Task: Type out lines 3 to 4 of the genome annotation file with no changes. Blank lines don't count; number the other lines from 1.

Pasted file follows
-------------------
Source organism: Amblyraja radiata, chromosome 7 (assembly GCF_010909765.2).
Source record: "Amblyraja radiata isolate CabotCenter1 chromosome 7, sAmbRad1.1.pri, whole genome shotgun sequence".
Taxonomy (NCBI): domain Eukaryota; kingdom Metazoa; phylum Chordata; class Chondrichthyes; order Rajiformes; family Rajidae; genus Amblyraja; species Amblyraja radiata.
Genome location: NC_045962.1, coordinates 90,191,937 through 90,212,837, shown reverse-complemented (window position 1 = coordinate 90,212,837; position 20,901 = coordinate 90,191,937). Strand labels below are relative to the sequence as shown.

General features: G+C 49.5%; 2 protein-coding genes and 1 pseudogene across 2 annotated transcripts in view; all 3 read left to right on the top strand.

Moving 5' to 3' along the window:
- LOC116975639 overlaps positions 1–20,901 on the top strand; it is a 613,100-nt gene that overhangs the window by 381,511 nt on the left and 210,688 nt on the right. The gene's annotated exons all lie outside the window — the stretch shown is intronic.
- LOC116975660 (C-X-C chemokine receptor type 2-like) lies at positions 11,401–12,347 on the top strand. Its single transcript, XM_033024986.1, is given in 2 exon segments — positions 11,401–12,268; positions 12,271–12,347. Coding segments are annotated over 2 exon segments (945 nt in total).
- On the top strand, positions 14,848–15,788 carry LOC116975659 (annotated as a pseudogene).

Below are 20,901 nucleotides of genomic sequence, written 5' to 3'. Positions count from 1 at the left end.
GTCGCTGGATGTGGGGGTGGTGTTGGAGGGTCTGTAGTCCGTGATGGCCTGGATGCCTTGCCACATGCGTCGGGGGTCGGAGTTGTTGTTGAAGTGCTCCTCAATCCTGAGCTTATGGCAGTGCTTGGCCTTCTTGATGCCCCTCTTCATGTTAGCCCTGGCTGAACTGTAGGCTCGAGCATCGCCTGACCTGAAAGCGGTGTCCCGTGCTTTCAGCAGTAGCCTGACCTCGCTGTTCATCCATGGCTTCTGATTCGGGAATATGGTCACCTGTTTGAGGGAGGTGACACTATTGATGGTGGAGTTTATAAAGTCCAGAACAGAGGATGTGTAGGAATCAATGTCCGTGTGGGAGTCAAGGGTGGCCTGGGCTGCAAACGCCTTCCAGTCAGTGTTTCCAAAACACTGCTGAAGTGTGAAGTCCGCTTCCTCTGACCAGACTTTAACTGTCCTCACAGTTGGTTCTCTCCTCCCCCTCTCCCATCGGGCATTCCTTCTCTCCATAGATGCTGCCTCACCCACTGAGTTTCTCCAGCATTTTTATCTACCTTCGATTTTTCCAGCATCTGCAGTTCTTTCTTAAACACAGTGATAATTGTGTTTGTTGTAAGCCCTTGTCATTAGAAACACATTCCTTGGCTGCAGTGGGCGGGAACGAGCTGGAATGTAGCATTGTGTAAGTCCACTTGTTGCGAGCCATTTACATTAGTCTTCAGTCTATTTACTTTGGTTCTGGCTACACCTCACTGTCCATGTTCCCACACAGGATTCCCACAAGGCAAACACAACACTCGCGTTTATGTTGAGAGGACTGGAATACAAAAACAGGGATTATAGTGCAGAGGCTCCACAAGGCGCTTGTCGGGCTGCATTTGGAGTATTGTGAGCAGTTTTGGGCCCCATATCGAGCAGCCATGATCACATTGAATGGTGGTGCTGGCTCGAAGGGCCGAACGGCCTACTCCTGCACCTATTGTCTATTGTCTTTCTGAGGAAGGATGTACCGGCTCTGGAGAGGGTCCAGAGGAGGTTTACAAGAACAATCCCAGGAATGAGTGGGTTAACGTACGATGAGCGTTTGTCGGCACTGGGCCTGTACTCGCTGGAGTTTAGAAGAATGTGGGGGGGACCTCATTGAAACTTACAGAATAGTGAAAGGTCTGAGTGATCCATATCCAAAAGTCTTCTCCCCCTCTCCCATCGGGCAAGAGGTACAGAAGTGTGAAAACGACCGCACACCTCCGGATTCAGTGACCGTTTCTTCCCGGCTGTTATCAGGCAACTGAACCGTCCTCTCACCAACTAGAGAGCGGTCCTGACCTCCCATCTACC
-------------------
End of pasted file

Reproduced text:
Taxonomy (NCBI): domain Eukaryota; kingdom Metazoa; phylum Chordata; class Chondrichthyes; order Rajiformes; family Rajidae; genus Amblyraja; species Amblyraja radiata.
Genome location: NC_045962.1, coordinates 90,191,937 through 90,212,837, shown reverse-complemented (window position 1 = coordinate 90,212,837; position 20,901 = coordinate 90,191,937). Strand labels below are relative to the sequence as shown.